A statue in St. Martin’s Place, just off London’s Trafalgar Square, prominently displays words spoken by Edith Cavell, a British nurse executed during the First World War: ‘Patriotism is not enough. I must have no hatred or bitterness for anyone.
Cavell’s humanity and loyalty to Britain led her protect Allied troops trying to avoid German capture early in the war. She considered it a part of her duty to others, a lifelong obligation encouraged by her father, the Vicar of Swardeston. A loving and understanding mother balanced her father’s rigidity in the closely knit family. Edith, born on 4th December, 1865, was the oldest of four children. Despite his limited means, the vicar taught his children to share with those less fortunate. Before their evening meal, they made a habit of carrying a portion of meat to the poorer families of the village. Austerity, sacrifice, and prayer punctuated Edith’s upbringing. Throughout her entire life, she rare found reason to smile.
The vicar taught Edith at home in her early years, because he could not afford a governess or a private school. Nevertheless, she attended a special school at Laurel Court, run by Miss Margaret Gibson, during her middle teens. She became proficient in French and Miss Gibson subsequently recommended her as a governess to the Francois family in Brussels.
By then Edith had grown into a straightforward, humourless woman of medium height and seemingly frail build with an unswerving respect for truth. She wore her brownish hair brushed straight back. With thin lips and a determined mouth, she scorned fun and mischief, but the four Francois children liked her despite her rigid sense of discipline and self-reliance.
She enjoyed her job, but as the years passed and the children grew older, she yearned to serve larger and needier groups of people. In 1895 her father became seriously ill and she hurried back to England to care for him. The experience convinced her to become a nurse and the following year she entered the London Hospital Nurses’ Training School. After completing the course she continued there as a private nurse and in 1901 became night supervisor at St. Pancras Infirmary. Three years later, the prospect higher pay, an end to night duty, and the opportunity to do administrative work and to teach practical nursing enticed her to take the position of Assistant Matron at Shoreditch Infirmary.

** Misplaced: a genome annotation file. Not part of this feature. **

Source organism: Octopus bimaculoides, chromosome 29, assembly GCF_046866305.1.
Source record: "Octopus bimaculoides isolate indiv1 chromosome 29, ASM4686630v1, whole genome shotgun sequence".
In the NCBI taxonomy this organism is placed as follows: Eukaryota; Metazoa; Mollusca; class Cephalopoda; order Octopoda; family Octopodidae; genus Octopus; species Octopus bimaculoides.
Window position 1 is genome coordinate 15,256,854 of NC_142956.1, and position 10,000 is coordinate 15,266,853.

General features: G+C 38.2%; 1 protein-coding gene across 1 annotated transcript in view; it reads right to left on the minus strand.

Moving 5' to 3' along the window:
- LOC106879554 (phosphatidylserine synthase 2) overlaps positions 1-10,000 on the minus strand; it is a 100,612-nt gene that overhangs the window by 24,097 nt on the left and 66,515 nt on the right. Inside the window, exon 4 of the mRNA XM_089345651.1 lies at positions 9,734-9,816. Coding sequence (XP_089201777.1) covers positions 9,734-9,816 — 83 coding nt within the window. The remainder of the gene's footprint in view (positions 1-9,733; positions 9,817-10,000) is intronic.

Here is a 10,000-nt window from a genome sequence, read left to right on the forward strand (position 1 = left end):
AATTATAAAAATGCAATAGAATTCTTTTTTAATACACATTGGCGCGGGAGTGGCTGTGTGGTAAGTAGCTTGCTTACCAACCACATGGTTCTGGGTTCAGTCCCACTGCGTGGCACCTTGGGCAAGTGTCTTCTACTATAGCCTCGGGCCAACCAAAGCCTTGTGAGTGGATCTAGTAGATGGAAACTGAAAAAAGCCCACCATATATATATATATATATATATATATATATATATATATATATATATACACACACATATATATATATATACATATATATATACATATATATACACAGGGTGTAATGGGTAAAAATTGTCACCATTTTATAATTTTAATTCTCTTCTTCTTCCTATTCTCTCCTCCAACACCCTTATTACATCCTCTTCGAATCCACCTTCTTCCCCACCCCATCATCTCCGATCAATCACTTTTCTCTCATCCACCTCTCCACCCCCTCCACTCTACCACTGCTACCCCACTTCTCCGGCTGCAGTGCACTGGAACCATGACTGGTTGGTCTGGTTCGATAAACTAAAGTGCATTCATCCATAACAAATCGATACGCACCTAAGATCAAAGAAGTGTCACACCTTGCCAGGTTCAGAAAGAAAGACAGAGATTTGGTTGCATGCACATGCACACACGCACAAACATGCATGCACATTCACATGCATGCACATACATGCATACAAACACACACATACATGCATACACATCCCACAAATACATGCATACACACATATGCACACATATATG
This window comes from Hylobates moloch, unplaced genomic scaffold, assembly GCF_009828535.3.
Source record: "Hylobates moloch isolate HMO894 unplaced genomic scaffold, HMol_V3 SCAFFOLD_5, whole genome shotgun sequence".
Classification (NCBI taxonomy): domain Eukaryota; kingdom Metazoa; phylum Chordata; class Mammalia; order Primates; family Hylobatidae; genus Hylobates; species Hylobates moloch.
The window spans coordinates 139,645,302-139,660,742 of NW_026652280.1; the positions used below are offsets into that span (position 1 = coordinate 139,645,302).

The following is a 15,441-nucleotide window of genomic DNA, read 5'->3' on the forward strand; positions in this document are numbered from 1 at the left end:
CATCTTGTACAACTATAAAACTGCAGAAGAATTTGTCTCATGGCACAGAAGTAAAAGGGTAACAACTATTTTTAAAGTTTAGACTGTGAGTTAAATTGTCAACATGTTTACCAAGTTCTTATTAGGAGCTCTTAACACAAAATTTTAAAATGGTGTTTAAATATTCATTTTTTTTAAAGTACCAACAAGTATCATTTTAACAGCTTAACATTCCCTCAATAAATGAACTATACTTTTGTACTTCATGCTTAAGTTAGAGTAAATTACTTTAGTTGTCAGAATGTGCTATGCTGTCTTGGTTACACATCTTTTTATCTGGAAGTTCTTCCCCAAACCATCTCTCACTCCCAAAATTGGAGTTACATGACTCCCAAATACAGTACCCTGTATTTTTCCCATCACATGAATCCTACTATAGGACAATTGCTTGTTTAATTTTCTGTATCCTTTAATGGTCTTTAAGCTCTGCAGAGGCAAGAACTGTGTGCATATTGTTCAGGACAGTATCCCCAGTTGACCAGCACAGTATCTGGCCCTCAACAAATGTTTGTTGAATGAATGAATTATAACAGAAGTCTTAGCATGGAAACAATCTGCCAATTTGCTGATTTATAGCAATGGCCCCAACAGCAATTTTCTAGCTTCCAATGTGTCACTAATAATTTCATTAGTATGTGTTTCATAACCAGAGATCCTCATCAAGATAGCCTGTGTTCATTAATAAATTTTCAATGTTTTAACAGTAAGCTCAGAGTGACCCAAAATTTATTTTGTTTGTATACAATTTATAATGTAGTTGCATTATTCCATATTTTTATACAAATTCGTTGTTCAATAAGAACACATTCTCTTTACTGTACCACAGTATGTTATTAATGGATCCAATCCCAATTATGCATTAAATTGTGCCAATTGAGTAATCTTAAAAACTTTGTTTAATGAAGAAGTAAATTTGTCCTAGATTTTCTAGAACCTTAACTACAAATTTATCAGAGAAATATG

She made only one friend during all this time–Evaline Dickenson, with whom she had kept in touch since their training days at the London hospital. The two occasionally spent their holidays together. In 1906 they took several months abroad after Edith, wanting an extended vacation, resigned from her job. Soon after their return, Evaline married and settled in Ireland. Thereafter, she and Edith maintained their relationship only through occasional correspondence. The shy and retiring Nurse Cavell never married, nor was there ever any great love in her life.
At about this time, Antoine Depage, a gruff but brilliant Belgian surgeon, grew increasingly frustrated the religious orders that controlled Belgian nursing. He wanted to shift to a non-denominational system with professionally trained personnel as developed by Florence Nightingale in England. He hoped to thus provide physicians all over Belgium with trained nurses while simultaneously creating a new career for young ladies of good education.
He proposed to start with a nurses’ training school at his Berkendael Institute. To implement it, he sought a matron who had administrative experience, teaching capabilities, an understanding of the Belgian people, and fluency in French. He also wanted someone who had been trained in the manner of Florence Nightingale. Edith qualified on all counts and one of the Francois children, Marguerite, who by this time had become Madame Graux, presented Edith’s name for the job. Soon after, sheaccepted the position.